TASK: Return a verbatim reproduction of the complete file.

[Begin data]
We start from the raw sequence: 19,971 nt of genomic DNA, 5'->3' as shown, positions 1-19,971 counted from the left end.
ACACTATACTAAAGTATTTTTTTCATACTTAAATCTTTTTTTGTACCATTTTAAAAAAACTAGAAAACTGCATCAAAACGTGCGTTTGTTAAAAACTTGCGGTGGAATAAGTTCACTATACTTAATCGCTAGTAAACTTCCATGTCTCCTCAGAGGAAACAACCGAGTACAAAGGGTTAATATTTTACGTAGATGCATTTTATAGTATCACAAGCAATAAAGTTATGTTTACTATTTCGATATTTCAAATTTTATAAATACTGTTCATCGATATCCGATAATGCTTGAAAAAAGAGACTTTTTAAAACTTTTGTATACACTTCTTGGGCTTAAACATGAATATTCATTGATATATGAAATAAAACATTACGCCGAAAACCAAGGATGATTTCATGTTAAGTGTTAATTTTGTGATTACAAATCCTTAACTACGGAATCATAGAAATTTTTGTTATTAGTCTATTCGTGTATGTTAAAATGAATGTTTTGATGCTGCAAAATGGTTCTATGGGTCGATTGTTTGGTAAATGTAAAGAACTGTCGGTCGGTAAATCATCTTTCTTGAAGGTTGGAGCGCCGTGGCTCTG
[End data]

We start from the raw sequence: 19,971 nt of genomic DNA, 5'->3' as shown, positions 1-19,971 counted from the left end.
ACACTATACTAAAGTATTTTTTTCATACTTAAATCTTTTTTTGTACCATTTTAAAAAAACTAGAAAACTGCATCAAAACGTGCGTTTGTTAAAAACTTGCGGTGGAATAAGTTCACTATACTTAATCGCTAGTAAACTTCCATGTCTCCTCAGAGGAAACAACCGAGTACAAAGGGTTAATATTTTACGTAGATGCATTTTATAGTATCACAAGCAATAAAGTTATGTTTACTATTTCGATATTTCAAATTTTATAAATACTGTTCATCGATATCCGATAATGCTTGAAAAAAGAGACTTTTTAAAACTTTTGTATACACTTCTTGGGCTTAAACATGAATATTCATTGATATATGAAATAAAACATTACGCCGAAAACCAAGGATGATTTCATGTTAAGTGTTAATTTTGTGATTACAAATCCTTAACTACGGAATCATAGAAATTTTTGTTATTAGTCTATTCGTGTATGTTAAAATGAATGTTTTGATGCTGCAAAATGGTTCTATGGGTCGATTGTTTGGTAAATGTAAAGAACTGTCGGTCGGTAAATCATCTTTCTTGAAGGTTGGAGCGCCGTGGCTCTG